Nice choice Vaughn...
If I had to buy a new saw I think I would go with the MS360. I have the older version of a MS460...and while I like the power, it's a touch heavy. I think the MS360 would be the right combination between power and weight...at least for what I do.
As for the brand, you could not have picked a better one in my opinion. There really are only two professional brands, Stihl and Husquvarna. The Husky turns up faster with more rpms, so it tends to take a smaller bite, but more of them per minute so the cutting speed is the same. The Stihl turns slower, but can take more of a bite because of the increase in torque it has. Which one is better depends on your style of cutting.
Myself I like to file my chain so it takes out noodles (long strands of wood) rather then smaller chips. I like torque to do that so the Stihl works better for me. I also like the saw to really churn through the wood, with the HuskyI have pictured in my Avatar, I was constantly cutting, then backing off, being careful to feed the saw at the right rate to keep it from bogging down in the cut, or stopping the chain altogether.
So by now Stihl and Husky end up being a preference thing. The reason Stihl are better then the Husky's are because of the piston rings. Stihl has two,while Husky has one. Since Stihl are retaining more of the explosions via the better seal, they turn slower,but have more torque. They also run, much, much cooler and this is where the longevity comes in. The double seal keeps a lot of the gases out of the lower crankcase area. This is where you seize chainsaw motors up. I have had my Stihl for 15 years and done some hard logging with it. My 272 Husky...in the same environment, seized up in 9 months. Both saws are about the same cc size and professional class, but there is a reason Husky's are a lot cheaper then Stihl.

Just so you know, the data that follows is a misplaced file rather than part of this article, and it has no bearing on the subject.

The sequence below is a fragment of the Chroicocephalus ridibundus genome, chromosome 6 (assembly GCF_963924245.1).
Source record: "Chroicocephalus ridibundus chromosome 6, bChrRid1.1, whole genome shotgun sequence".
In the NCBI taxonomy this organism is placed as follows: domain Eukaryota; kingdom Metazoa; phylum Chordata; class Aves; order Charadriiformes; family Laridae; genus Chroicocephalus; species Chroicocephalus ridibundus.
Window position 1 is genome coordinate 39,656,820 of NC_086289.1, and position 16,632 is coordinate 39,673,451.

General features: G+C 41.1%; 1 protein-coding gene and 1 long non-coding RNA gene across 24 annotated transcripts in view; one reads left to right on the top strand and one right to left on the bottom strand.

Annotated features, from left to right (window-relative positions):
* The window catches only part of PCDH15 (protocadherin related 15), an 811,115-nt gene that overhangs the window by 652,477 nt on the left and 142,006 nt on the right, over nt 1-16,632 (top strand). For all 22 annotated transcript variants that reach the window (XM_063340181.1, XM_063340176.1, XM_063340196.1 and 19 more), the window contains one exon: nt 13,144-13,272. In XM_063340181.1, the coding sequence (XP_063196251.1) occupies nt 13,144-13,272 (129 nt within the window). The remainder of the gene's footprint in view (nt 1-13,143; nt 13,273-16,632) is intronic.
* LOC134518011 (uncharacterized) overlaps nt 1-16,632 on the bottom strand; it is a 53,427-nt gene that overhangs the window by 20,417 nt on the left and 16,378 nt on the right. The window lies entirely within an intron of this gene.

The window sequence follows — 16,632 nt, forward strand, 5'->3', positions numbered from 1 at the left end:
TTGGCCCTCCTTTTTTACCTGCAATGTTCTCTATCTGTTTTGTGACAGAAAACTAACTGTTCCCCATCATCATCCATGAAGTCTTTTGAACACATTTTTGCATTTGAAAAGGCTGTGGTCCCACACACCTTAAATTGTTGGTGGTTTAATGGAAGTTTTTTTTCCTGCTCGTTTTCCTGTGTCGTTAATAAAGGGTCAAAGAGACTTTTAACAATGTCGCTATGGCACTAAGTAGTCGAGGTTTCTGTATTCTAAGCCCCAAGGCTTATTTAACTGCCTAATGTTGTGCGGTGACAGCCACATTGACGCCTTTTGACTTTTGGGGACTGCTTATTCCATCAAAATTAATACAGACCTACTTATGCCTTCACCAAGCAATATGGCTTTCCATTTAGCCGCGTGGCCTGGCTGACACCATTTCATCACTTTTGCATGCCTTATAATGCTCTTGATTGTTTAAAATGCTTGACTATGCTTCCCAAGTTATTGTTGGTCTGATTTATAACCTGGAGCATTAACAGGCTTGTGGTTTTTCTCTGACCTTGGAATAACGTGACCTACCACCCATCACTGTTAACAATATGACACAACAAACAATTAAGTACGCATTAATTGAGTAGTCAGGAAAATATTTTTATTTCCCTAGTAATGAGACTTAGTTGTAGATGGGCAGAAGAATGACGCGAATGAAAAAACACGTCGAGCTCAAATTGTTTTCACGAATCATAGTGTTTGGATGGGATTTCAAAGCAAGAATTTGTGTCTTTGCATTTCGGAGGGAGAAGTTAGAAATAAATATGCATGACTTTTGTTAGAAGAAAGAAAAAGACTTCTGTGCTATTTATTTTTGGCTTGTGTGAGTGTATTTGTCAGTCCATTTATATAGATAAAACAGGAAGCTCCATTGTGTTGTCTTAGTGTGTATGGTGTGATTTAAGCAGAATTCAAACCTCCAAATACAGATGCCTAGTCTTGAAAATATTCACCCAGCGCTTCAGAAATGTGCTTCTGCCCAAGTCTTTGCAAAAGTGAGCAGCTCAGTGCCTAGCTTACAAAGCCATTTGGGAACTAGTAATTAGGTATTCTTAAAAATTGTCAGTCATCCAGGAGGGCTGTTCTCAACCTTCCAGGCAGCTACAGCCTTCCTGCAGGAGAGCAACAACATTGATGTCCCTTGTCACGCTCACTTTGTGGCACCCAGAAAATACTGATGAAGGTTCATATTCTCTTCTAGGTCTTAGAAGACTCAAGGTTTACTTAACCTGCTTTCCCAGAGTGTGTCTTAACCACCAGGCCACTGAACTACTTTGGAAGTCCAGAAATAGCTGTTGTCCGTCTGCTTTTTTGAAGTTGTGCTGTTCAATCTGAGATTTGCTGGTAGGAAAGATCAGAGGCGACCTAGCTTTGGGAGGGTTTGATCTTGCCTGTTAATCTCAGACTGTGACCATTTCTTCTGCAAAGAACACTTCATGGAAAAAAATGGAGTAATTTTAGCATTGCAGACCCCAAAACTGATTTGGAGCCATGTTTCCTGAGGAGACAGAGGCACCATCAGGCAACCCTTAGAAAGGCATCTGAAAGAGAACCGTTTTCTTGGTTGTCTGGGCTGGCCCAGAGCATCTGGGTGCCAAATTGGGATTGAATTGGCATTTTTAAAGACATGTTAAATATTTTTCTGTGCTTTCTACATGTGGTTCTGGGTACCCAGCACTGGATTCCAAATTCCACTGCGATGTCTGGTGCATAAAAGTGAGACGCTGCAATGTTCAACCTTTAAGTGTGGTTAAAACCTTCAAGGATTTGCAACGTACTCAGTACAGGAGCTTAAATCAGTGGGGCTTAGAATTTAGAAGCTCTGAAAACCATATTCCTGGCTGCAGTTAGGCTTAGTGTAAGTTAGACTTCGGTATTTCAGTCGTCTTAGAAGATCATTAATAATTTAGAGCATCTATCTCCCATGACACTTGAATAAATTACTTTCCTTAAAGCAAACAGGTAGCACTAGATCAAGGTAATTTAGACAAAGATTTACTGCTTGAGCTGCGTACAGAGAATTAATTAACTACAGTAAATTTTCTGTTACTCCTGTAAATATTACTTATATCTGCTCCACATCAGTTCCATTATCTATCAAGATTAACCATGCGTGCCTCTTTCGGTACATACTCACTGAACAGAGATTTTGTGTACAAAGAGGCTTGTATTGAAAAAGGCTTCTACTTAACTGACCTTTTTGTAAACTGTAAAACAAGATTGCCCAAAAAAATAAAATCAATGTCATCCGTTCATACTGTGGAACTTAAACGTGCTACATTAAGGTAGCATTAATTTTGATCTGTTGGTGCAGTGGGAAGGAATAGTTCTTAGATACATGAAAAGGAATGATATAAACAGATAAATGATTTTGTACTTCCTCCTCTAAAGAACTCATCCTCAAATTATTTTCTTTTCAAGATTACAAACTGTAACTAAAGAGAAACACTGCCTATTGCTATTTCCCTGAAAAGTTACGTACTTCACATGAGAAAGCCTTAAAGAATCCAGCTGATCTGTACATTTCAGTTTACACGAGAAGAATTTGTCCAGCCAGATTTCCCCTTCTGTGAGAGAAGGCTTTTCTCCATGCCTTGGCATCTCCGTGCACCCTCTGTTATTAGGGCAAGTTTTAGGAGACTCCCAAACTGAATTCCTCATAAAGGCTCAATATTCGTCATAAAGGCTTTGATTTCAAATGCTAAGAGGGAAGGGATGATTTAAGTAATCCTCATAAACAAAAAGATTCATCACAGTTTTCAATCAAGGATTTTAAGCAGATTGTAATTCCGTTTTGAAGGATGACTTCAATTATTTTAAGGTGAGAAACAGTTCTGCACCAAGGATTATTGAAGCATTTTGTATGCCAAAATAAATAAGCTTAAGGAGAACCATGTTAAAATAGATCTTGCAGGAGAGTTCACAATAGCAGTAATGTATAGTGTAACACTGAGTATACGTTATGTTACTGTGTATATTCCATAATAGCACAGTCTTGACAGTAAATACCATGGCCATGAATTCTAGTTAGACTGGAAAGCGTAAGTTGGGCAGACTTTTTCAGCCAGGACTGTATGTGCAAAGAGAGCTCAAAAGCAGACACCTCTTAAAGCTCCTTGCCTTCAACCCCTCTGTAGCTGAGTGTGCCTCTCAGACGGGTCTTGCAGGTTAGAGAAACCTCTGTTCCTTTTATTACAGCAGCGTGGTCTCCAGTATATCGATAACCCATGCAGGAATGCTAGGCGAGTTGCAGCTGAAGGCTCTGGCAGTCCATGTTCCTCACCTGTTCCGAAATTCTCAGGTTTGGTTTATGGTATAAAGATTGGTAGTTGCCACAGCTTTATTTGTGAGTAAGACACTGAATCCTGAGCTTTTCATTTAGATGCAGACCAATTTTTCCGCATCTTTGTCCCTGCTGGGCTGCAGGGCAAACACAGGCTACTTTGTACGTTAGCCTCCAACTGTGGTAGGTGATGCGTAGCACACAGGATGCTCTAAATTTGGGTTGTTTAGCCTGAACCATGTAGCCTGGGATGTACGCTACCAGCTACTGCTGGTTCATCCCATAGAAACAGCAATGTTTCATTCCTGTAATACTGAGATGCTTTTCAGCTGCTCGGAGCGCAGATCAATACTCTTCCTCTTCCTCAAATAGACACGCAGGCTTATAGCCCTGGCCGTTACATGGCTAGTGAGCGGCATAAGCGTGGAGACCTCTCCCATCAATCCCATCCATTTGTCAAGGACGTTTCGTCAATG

One thing EVERYONE can do...no matter the make, size or brand...is to keep the saw sharp. A dull saw makes YOU work and being tired and chainsaws don't mix. Another reason is heat. A dull saw heats the chain up. You can see this when the chain slackens up a lot...heat is expanding the links on the sawchain and making it "loosen up". This heat also goes into the saw bar which is bolted onto the chassis of the saw. This transfers heat right where you don't want it. Right in the lower crankcase area of the saw. Again heat here causes crankshaft seizures.
Anyone can take this advice and toss it out the window if they will. When I became a Certified Logger I thought a full day spent on chainsaws was a bit excessive. 20 minutes into the class I was taking notes. Oh I had so much to learn, and still do, but chainsaws are simple machines with very complicated saw teeth. Simple little things make a huge difference in performance and longevity.
I have no intention of traveling from birth to the grave in a manicured and well preserved body; but rather I will skid in sideways, totally beat up, completely worn out, utterly exhausted and jump off my tractor and loudly yell, "Wow, this is what it took to feed a nation!"